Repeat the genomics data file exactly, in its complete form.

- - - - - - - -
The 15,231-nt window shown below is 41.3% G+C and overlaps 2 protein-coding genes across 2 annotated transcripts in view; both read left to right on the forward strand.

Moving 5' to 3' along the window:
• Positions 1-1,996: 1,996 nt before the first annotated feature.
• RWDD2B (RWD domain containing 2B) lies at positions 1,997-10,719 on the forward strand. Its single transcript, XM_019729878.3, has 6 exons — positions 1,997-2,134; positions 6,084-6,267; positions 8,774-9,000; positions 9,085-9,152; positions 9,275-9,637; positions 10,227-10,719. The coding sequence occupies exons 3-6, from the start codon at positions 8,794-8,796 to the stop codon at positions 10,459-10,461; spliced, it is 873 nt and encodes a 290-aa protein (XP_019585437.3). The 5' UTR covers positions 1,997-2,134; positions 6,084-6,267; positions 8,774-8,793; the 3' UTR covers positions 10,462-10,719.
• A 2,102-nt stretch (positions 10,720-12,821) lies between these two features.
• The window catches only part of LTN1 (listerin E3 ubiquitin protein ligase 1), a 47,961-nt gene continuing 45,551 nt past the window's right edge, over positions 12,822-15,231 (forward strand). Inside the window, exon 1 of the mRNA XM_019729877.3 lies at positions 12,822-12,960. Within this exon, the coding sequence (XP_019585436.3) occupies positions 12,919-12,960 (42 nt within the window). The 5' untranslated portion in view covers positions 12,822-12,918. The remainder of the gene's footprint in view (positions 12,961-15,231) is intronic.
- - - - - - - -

The 15,231-nt window shown below is 41.3% G+C and overlaps 2 protein-coding genes across 2 annotated transcripts in view; both read left to right on the forward strand.

Moving 5' to 3' along the window:
• Positions 1-1,996: 1,996 nt before the first annotated feature.
• RWDD2B (RWD domain containing 2B) lies at positions 1,997-10,719 on the forward strand. Its single transcript, XM_019729878.3, has 6 exons — positions 1,997-2,134; positions 6,084-6,267; positions 8,774-9,000; positions 9,085-9,152; positions 9,275-9,637; positions 10,227-10,719. The coding sequence occupies exons 3-6, from the start codon at positions 8,794-8,796 to the stop codon at positions 10,459-10,461; spliced, it is 873 nt and encodes a 290-aa protein (XP_019585437.3). The 5' UTR covers positions 1,997-2,134; positions 6,084-6,267; positions 8,774-8,793; the 3' UTR covers positions 10,462-10,719.
• A 2,102-nt stretch (positions 10,720-12,821) lies between these two features.
• The window catches only part of LTN1 (listerin E3 ubiquitin protein ligase 1), a 47,961-nt gene continuing 45,551 nt past the window's right edge, over positions 12,822-15,231 (forward strand). Inside the window, exon 1 of the mRNA XM_019729877.3 lies at positions 12,822-12,960. Within this exon, the coding sequence (XP_019585436.3) occupies positions 12,919-12,960 (42 nt within the window). The 5' untranslated portion in view covers positions 12,822-12,918. The remainder of the gene's footprint in view (positions 12,961-15,231) is intronic.